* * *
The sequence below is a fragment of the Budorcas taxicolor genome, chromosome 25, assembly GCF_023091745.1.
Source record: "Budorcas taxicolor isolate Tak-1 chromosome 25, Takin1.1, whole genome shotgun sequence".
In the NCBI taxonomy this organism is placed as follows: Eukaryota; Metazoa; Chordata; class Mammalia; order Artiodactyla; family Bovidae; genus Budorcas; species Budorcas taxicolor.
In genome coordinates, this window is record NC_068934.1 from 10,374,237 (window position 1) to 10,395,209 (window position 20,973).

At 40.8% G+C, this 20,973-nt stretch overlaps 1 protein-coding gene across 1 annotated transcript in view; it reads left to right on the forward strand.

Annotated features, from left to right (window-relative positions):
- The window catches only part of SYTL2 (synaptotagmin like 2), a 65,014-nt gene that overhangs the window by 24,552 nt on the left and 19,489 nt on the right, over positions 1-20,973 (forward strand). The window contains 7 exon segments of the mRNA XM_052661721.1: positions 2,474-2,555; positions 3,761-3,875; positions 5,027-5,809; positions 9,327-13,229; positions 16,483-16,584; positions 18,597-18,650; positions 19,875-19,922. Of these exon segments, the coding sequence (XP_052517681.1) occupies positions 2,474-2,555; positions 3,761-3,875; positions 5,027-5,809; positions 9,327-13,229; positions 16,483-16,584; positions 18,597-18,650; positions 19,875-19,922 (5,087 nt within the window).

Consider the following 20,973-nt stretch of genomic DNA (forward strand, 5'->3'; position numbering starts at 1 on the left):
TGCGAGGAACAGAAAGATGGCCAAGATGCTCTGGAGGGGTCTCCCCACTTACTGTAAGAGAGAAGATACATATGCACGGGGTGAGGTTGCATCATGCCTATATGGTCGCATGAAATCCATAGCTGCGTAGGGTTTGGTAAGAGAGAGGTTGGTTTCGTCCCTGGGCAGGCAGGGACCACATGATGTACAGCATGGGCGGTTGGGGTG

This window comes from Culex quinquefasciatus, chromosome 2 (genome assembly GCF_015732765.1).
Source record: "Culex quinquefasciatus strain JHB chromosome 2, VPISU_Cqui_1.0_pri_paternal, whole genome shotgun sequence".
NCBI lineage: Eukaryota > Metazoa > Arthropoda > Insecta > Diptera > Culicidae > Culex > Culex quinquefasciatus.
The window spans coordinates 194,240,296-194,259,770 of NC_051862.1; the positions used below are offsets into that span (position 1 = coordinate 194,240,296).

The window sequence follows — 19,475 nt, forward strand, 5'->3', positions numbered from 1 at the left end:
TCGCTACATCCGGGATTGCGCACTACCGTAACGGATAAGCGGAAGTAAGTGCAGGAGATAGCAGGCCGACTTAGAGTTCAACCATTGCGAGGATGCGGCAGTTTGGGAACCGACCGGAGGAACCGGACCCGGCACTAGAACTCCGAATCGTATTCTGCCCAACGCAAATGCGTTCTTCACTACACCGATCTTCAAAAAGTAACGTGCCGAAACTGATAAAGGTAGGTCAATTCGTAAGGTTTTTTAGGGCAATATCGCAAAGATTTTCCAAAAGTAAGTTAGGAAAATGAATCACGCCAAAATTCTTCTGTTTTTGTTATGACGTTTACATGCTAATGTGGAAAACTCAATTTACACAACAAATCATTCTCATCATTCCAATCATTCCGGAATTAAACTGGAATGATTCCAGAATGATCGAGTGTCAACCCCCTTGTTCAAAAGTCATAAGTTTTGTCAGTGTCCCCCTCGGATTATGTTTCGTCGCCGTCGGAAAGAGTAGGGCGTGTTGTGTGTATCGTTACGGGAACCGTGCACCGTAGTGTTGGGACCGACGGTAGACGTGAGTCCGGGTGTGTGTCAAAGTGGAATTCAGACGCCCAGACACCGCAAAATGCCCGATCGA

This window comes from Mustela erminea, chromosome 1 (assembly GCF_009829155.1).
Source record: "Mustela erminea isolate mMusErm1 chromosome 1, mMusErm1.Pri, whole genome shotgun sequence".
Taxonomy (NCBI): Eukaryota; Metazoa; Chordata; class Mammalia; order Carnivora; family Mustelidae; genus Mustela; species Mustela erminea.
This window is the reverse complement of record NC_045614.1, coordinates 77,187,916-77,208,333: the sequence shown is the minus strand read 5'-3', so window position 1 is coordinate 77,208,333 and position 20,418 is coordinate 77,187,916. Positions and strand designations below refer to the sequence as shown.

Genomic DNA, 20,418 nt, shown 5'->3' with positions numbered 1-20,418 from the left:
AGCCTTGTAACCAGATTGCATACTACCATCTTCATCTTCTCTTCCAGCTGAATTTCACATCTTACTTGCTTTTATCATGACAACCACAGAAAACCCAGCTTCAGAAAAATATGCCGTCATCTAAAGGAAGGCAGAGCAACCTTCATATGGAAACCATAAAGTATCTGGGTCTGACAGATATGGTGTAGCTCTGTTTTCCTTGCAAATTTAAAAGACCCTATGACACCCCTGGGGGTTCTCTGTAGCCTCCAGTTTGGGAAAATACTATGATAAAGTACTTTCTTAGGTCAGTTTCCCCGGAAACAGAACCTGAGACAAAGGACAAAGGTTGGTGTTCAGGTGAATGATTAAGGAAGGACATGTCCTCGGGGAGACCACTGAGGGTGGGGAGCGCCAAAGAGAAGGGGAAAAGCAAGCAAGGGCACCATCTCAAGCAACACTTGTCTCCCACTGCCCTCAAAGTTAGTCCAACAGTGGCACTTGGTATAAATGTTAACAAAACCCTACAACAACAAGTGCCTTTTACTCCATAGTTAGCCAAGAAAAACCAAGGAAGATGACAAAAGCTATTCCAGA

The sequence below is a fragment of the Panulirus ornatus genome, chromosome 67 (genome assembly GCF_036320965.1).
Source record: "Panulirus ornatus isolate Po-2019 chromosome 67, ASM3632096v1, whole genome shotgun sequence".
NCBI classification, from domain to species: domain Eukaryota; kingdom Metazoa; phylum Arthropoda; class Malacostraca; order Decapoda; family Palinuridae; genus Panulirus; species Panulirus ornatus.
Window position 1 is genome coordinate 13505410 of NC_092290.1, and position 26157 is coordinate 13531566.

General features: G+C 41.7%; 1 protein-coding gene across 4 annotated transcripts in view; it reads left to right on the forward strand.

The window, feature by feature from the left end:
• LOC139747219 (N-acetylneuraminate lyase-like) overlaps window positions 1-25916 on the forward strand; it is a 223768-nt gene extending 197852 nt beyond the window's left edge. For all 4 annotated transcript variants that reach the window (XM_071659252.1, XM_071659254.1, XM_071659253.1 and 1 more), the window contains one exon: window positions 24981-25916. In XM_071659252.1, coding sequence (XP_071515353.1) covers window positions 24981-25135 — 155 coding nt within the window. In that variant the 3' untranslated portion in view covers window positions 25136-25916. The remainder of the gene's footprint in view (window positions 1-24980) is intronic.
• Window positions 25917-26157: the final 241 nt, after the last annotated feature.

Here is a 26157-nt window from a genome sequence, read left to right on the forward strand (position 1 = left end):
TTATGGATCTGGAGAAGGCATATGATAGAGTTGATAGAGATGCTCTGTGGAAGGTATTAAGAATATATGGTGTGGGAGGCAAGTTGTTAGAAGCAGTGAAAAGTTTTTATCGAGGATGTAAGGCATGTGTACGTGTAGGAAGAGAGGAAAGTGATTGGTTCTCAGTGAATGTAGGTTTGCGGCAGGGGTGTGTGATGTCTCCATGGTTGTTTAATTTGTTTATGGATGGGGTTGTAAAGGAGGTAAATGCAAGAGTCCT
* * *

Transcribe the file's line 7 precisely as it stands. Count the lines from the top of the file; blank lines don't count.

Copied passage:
- The window catches only part of SYTL2 (synaptotagmin like 2), a 65,014-nt gene that overhangs the window by 24,552 nt on the left and 19,489 nt on the right, over positions 1-20,973 (forward strand). The window contains 7 exon segments of the mRNA XM_052661721.1: positions 2,474-2,555; positions 3,761-3,875; positions 5,027-5,809; positions 9,327-13,229; positions 16,483-16,584; positions 18,597-18,650; positions 19,875-19,922. Of these exon segments, the coding sequence (XP_052517681.1) occupies positions 2,474-2,555; positions 3,761-3,875; positions 5,027-5,809; positions 9,327-13,229; positions 16,483-16,584; positions 18,597-18,650; positions 19,875-19,922 (5,087 nt within the window).